Royal Assent, Anyone?

parliamentWe live in bizarre constitutional times. And tomorrow, Monday, 9 September 2019, is a particularly interesting day. Will the Surrender Bill[1] obtain the Royal assent?

This question gives rise to issues which do not normally arise. Normally, the government controls the business of Parliament, such that bills do not get Parliamentary time without government support. Normally, the government enjoys a majority in the Commons, such that bills without government support are not passed. Normally, Parliament does not pass bills that defy the result of a referendum and are contrary to the election pledges of both major parties.

But these are not normal times. It is not unusual for the opposition to try to disrupt the business of the government of the day. That is true of both the main political parties, but is perhaps especially true of Labour Party oppositions; many Labour Party politicians resent Conservative politicians to the point of hatred. And it is not unprecedented for there to be groups of people who owe their principal allegiance, not to their own country but to a foreign power. The Babington plotters and the Jacobites in the 16th and 17th centuries owed their principal allegiance to Rome as the hub of Roman Catholicism, and in the 20th century the British communists owed their principal allegiance to Moscow as the hub of communism. Just as the Remainers now apparently owe their principal allegiance to Brussels as the hub of the European dream.

What is unprecedented is the unholy alliance between those two.

It is not the function of Parliament to seek to usurp the function of government. That is precisely what the Surrender Bill does. It even sets out the text of the required letter of surrender. And so, unsurprisingly, there is precious little useful precedent as to what the constitutional position is.

A fundamental feature of the current position is that Parliament is fundamentally ill-equipped to govern. A slow-moving process, whereby proposed legislation is mulled over by both Houses of Parliament, is necessarily incapable of exercising the speed, condifentiality and flexibility of the functions of government. That is why the normally efficient process whereby Parliament makes laws and the government governs has worked remarkably well for centuries. The Remainers are now seeking to turn this on its head.

It will not work. For the Parliament to try to micromanage government is like a battleship trying to play cricket. Hopeless. There are all sorts of ways in which the government can achieve the governmental objective of Brexit notwithstanding the Surrender Bill.

The first is that the Surrender Bill does not obtain Royal Assent tomorrow. If the Surrender Bill does not achieve Royal assent by the end of this session of Parliament (the beginning of next week) the bill will fail.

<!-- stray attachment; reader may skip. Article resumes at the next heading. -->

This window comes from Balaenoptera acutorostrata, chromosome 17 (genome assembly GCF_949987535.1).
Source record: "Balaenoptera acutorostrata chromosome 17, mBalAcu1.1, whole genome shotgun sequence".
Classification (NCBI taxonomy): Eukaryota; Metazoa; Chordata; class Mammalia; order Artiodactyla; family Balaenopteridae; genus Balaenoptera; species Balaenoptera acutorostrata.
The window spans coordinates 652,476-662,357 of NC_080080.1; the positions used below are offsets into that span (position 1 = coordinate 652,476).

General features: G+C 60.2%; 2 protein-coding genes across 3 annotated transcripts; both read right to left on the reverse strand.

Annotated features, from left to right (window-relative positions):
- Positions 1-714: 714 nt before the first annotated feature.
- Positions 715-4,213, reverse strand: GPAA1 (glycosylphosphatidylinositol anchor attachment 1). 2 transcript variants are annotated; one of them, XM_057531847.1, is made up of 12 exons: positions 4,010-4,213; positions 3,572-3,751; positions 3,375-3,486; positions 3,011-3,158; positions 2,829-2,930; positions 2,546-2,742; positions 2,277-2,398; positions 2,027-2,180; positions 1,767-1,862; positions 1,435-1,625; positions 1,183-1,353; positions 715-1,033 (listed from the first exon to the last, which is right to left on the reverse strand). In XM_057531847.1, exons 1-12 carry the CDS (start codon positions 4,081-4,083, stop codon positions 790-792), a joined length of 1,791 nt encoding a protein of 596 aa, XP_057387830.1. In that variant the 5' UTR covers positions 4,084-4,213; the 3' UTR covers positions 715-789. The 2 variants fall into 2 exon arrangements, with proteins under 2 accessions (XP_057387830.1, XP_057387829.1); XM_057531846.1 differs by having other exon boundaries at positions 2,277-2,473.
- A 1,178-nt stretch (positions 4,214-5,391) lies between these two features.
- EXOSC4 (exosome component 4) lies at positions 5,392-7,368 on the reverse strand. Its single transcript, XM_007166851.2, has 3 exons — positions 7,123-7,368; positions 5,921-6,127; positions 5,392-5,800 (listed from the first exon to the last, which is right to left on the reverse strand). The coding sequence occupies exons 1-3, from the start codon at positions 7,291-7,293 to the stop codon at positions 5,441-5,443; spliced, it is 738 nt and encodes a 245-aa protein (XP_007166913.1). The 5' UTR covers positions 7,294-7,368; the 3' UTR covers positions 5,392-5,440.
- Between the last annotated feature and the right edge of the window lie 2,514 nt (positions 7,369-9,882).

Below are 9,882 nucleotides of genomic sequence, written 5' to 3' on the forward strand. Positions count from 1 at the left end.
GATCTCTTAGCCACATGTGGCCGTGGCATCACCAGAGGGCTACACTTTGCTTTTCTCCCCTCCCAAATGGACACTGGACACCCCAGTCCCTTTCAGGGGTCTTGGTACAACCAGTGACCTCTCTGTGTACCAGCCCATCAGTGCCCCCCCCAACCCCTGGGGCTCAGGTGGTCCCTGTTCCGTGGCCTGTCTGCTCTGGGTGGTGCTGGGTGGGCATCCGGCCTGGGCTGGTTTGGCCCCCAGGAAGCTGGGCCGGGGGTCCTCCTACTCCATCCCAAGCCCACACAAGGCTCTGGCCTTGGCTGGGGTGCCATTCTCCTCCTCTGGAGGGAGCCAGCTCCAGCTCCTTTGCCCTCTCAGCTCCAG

True it is that it is unprecedented constitutional ground. It seems that for into related questions arise:

  1. Should a government advise the monarch to give Royal assent to a Bill which has been passed by both Houses of Parliament, but with which it fundamentally disagrees?
  2. Whatever your answer to question one, is that answer enforceable by the courts?
  3. If the government advises the monarch as to whether Royal assent should be given to a Bill which has been passed by both Houses of Parliament, should the monarch follow that advice?
  4. Whatever your answer to question three, is that answer enforceable by the courts?

Question one

It is certainly a bizarre proposition that Boris Johnson, as Prime Minister and hence principal representative of the government, should advise the monarch to assent to something that he believes is so profoundly damaging as the Surrender Bill. One might or might not agree with his stance that the Surrender Bill is contrary to the result of the referendum, contrary to the pledges that have been given on countless occasions by both major political parties that they would respect the result of the referendum, and that it would cause immense damage to the United Kingdom, not only by profoundly damaging the UK’s prospects of obtaining an appropriate withdrawal agreement but also in terms of the damage done by continuing uncertainty and the costs attendant on EU membership. But there can be no doubt about this: that this is the prime minister’s position, and that he was elected to the leadership of the Conservative party, and hence to the office of Prime Minister, on the basis of that stated belief.